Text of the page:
Bombings Restrict Pilgrims’ Freedom at Site of Buddha’s Enlightenment
After the debris clears following Sunday’s bombings at Bodh Gaya, the place of Buddha’s enlightenment, locals wonder whether the atmosphere at the sacred site will ever be the same again. While the temple and the famous Bodhi tree remained unharmed, the freedom to roam the grounds is greatly restricted, and may be for a while yet.
“I was born in Bodh Gaya. In childhood, we use to freely roam around the temple,” recalled Sudama Kumar, general secretary of the Bodh Gaya Hotel Association. “People use to freely [wander] around the temple. From now on, it’ll no longer be the same, as there will always be lots of security around,” he said.
Bodh Gaya is a small town in the Gaya district of Bihar State, northeast India. The town is famous for the Mahabodhi temple (5th–6th century AD) where Buddha is said to have attained enlightened under the Mahabodhi tree. Early Sunday morning, 10 bombs blasted inside and outside the temple, injuring two monks—one from Tibet, the other from Burma (also known as Myanmar). Since then, the area has been under high security.
“I was sleeping after full-time night duty at 5:15 am when the bombs exploded,” said Robin Kumar, the front desk assistant at the Hotel Tathagat International. “In my sleepy state, I thought it could be doors banging and I didn’t pay attention. After a while, when there was commotion in the hotel, I went out and checked and came to know it was bomb blasts.”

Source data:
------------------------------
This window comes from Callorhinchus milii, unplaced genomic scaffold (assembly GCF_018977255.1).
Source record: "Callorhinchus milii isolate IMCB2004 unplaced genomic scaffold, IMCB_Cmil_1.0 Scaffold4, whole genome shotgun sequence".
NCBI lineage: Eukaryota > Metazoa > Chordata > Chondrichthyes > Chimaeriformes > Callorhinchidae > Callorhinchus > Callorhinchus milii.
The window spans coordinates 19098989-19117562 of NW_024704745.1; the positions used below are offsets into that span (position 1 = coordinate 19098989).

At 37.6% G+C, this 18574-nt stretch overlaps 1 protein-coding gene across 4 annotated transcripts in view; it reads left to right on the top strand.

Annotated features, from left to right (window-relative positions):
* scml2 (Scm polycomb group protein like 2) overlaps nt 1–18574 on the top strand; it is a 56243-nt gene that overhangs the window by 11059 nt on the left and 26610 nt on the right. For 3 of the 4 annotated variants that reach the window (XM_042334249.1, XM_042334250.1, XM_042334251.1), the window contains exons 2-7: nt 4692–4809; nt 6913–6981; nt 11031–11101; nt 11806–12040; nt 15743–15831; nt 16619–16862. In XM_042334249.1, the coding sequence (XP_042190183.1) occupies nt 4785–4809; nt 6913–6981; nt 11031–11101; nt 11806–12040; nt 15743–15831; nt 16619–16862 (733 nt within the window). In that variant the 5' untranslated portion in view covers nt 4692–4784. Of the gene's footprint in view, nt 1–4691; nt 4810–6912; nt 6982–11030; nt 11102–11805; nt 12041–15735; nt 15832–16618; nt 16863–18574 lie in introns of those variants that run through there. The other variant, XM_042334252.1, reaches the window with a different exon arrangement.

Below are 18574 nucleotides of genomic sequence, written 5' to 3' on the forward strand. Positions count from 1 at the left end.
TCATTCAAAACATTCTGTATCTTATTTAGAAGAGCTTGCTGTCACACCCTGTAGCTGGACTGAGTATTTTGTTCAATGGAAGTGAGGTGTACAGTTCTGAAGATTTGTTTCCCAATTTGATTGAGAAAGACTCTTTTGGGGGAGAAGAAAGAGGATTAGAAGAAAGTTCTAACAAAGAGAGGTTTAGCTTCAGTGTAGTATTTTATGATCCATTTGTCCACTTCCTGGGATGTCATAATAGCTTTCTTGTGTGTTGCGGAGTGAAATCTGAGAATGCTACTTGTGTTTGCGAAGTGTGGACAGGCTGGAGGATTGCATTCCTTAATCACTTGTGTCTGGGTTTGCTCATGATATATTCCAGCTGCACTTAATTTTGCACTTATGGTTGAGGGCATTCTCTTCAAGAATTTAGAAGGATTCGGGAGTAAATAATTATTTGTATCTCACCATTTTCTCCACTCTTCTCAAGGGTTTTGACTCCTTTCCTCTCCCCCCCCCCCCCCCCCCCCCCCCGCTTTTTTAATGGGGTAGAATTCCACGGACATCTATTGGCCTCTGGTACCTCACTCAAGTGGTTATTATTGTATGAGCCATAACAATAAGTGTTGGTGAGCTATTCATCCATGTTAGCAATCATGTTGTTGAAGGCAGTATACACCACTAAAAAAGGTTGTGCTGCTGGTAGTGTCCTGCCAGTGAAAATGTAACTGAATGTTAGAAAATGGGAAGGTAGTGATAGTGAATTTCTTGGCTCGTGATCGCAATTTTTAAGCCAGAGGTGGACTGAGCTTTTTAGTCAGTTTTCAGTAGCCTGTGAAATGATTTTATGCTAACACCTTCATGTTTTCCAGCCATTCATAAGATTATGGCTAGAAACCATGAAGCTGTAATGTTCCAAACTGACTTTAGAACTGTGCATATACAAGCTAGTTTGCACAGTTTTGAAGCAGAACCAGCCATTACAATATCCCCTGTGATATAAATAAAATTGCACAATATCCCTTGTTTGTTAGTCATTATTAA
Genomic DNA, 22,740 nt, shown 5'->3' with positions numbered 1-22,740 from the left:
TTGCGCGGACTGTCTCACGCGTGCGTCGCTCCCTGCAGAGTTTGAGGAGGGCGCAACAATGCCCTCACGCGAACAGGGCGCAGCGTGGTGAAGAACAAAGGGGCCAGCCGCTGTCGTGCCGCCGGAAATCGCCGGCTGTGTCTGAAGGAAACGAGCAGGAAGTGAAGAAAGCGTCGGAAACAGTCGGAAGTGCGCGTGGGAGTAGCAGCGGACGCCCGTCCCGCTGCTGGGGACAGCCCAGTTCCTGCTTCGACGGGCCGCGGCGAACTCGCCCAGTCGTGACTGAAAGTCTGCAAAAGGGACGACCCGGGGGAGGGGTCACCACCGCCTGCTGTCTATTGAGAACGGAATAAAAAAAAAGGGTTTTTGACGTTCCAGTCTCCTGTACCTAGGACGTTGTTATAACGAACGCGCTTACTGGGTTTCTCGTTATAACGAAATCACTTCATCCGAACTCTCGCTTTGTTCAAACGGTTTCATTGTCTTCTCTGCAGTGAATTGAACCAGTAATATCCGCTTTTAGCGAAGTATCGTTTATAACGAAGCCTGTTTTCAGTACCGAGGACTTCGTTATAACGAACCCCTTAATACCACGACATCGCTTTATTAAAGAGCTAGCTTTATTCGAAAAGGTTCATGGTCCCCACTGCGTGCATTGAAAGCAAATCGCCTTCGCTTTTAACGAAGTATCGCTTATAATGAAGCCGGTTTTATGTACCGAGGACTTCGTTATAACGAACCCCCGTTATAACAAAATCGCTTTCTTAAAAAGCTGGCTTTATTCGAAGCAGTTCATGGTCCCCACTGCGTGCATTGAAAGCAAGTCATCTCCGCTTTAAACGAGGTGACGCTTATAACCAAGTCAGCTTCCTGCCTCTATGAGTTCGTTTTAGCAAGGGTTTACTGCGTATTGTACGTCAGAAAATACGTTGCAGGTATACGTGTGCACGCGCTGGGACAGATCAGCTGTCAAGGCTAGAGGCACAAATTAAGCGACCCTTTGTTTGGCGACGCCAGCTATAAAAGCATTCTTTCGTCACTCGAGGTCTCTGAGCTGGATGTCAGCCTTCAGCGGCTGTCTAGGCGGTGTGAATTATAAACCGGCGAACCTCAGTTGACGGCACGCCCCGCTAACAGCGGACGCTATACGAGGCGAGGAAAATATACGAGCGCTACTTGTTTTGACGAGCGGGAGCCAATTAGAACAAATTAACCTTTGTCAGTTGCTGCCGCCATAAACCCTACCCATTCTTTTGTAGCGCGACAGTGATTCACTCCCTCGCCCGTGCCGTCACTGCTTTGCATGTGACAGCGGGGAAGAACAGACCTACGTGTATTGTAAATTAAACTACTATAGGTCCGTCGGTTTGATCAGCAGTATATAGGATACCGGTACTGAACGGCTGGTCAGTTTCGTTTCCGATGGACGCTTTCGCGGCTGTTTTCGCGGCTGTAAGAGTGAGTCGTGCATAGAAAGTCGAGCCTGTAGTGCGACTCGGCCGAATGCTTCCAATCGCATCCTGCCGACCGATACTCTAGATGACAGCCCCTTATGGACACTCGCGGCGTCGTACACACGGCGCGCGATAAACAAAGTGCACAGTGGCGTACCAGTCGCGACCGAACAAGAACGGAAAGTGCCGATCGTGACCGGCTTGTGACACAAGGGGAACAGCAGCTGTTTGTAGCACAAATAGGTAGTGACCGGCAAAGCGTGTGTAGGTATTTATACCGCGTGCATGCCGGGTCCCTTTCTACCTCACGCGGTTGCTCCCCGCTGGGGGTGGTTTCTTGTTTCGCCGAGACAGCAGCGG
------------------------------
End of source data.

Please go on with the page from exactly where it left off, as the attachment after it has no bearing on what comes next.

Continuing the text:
Hotel Tathagat International is just 30–50 feet from the temple complex. “Between 6 a.m. to 7 a.m., all the pilgrims in the hotels checked out,” Kumar said. “They looked afraid. There is so much security around. People are not allowed to roam around the temple.”
“There are no guests in the hotel today,” he said in a telephone interview Monday.
Sudama Kumar of the hotel association explained that hotels in the region usually receive bookings three months in advance. He said there are 110 hotels, guest houses, and resorts in the town.
“I’m hearing that cancellations have started to happen,” Kumar said. “The bombings will affect our next three months booking.”
He is grateful the bombings did not take any lives, and he is hopeful that with increased security, no future attacks will take place.
The temple doors reopened Monday at 5pm local time, 36 hours after the blasts.
In a press release, Indian Vice President M. Hamid Ansari said,”In such difficult times, Lord Buddha’s eternal message of universal peace, non-violence and compassion reminds us that violence has no place in civilized societies.”
The police have detained a suspect and investigations are on.